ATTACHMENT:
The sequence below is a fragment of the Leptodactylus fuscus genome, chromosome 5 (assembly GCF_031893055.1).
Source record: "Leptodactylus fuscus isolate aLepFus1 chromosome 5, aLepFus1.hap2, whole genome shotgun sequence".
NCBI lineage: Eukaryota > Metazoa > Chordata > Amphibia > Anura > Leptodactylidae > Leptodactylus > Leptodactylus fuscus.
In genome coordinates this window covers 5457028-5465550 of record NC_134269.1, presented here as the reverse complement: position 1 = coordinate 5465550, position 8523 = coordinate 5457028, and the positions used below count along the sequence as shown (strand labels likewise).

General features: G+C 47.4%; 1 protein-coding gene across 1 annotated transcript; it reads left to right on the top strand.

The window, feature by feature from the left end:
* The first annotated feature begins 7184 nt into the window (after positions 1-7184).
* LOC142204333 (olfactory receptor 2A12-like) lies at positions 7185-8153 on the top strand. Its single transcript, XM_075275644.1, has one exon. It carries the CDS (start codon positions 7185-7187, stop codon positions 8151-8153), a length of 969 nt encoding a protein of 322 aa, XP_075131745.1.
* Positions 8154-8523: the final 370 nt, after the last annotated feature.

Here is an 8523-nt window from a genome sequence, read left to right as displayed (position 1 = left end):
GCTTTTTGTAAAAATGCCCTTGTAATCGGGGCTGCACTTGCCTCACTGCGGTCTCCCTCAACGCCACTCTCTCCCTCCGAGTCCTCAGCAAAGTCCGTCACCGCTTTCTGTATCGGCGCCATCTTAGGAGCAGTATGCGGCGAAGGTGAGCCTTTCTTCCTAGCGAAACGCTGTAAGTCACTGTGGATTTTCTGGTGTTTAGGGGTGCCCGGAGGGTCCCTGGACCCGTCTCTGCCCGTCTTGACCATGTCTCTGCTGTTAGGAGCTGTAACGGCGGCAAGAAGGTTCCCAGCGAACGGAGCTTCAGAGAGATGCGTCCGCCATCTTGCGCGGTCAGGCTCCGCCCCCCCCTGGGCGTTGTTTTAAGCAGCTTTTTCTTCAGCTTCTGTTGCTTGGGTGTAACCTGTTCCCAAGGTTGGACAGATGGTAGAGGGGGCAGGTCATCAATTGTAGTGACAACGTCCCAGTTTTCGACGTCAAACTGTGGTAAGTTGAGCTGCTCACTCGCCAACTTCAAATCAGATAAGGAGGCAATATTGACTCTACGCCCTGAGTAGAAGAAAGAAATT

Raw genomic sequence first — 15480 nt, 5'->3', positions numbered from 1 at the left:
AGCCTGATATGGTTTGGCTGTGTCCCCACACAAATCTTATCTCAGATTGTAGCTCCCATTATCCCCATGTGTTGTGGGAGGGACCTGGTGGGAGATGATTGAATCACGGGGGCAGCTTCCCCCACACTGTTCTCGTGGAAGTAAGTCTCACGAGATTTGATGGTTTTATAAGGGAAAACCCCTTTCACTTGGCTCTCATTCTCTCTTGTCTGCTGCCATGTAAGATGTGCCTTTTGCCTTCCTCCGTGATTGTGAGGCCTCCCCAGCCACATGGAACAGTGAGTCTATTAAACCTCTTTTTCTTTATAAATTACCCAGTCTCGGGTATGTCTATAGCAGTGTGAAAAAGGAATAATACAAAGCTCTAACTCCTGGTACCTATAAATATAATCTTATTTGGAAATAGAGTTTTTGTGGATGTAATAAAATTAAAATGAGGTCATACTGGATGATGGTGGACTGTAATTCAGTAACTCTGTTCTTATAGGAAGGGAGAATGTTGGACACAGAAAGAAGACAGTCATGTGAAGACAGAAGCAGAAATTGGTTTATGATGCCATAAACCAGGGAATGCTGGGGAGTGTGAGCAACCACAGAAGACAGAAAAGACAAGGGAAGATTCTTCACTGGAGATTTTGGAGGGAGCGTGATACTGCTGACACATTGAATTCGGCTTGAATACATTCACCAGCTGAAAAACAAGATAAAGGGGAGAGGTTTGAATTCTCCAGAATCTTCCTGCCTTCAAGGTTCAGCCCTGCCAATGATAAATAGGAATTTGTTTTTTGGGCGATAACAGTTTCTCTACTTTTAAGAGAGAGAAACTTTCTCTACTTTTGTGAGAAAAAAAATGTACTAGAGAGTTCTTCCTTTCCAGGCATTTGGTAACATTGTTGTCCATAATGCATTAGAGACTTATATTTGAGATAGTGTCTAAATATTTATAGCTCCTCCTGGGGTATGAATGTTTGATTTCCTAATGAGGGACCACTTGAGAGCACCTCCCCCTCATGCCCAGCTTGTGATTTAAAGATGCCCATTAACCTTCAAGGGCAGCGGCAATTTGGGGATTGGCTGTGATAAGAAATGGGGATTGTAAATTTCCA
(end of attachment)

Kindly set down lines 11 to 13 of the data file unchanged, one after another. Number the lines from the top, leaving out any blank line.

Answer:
GCTTTTTGTAAAAATGCCCTTGTAATCGGGGCTGCACTTGCCTCACTGCGGTCTCCCTCAACGCCACTCTCTCCCTCCGAGTCCTCAGCAAAGTCCGTCACCGCTTTCTGTATCGGCGCCATCTTAGGAGCAGTATGCGGCGAAGGTGAGCCTTTCTTCCTAGCGAAACGCTGTAAGTCACTGTGGATTTTCTGGTGTTTAGGGGTGCCCGGAGGGTCCCTGGACCCGTCTCTGCCCGTCTTGACCATGTCTCTGCTGTTAGGAGCTGTAACGGCGGCAAGAAGGTTCCCAGCGAACGGAGCTTCAGAGAGATGCGTCCGCCATCTTGCGCGGTCAGGCTCCGCCCCCCCCTGGGCGTTGTTTTAAGCAGCTTTTTCTTCAGCTTCTGTTGCTTGGGTGTAACCTGTTCCCAAGGTTGGACAGATGGTAGAGGGGGCAGGTCATCAATTGTAGTGACAACGTCCCAGTTTTCGACGTCAAACTGTGGTAAGTTGAGCTGCTCACTCGCCAACTTCAAATCAGATAAGGAGGCAATATTGACTCTACGCCCTGAGTAGAAGAAAGAAATT

Raw genomic sequence first — 15480 nt, 5'->3', positions numbered from 1 at the left:
AGCCTGATATGGTTTGGCTGTGTCCCCACACAAATCTTATCTCAGATTGTAGCTCCCATTATCCCCATGTGTTGTGGGAGGGACCTGGTGGGAGATGATTGAATCACGGGGGCAGCTTCCCCCACACTGTTCTCGTGGAAGTAAGTCTCACGAGATTTGATGGTTTTATAAGGGAAAACCCCTTTCACTTGGCTCTCATTCTCTCTTGTCTGCTGCCATGTAAGATGTGCCTTTTGCCTTCCTCCGTGATTGTGAGGCCTCCCCAGCCACATGGAACAGTGAGTCTATTAAACCTCTTTTTCTTTATAAATTACCCAGTCTCGGGTATGTCTATAGCAGTGTGAAAAAGGAATAATACAAAGCTCTAACTCCTGGTACCTATAAATATAATCTTATTTGGAAATAGAGTTTTTGTGGATGTAATAAAATTAAAATGAGGTCATACTGGATGATGGTGGACTGTAATTCAGTAACTCTGTTCTTATAGGAAGGGAGAATGTTGGACACAGAAAGAAGACAGTCATGTGAAGACAGAAGCAGAAATTGGTTTATGATGCCATAAACCAGGGAATGCTGGGGAGTGTGAGCAACCACAGAAGACAGAAAAGACAAGGGAAGATTCTTCACTGGAGATTTTGGAGGGAGCGTGATACTGCTGACACATTGAATTCGGCTTGAATACATTCACCAGCTGAAAAACAAGATAAAGGGGAGAGGTTTGAATTCTCCAGAATCTTCCTGCCTTCAAGGTTCAGCCCTGCCAATGATAAATAGGAATTTGTTTTTTGGGCGATAACAGTTTCTCTACTTTTAAGAGAGAGAAACTTTCTCTACTTTTGTGAGAAAAAAAATGTACTAGAGAGTTCTTCCTTTCCAGGCATTTGGTAACATTGTTGTCCATAATGCATTAGAGACTTATATTTGAGATAGTGTCTAAATATTTATAGCTCCTCCTGGGGTATGAATGTTTGATTTCCTAATGAGGGACCACTTGAGAGCACCTCCCCCTCATGCCCAGCTTGTGATTTAAAGATGCCCATTAACCTTCAAGGGCAGCGGCAATTTGGGGATTGGCTGTGATAAGAAATGGGGATTGTAAATTTCCA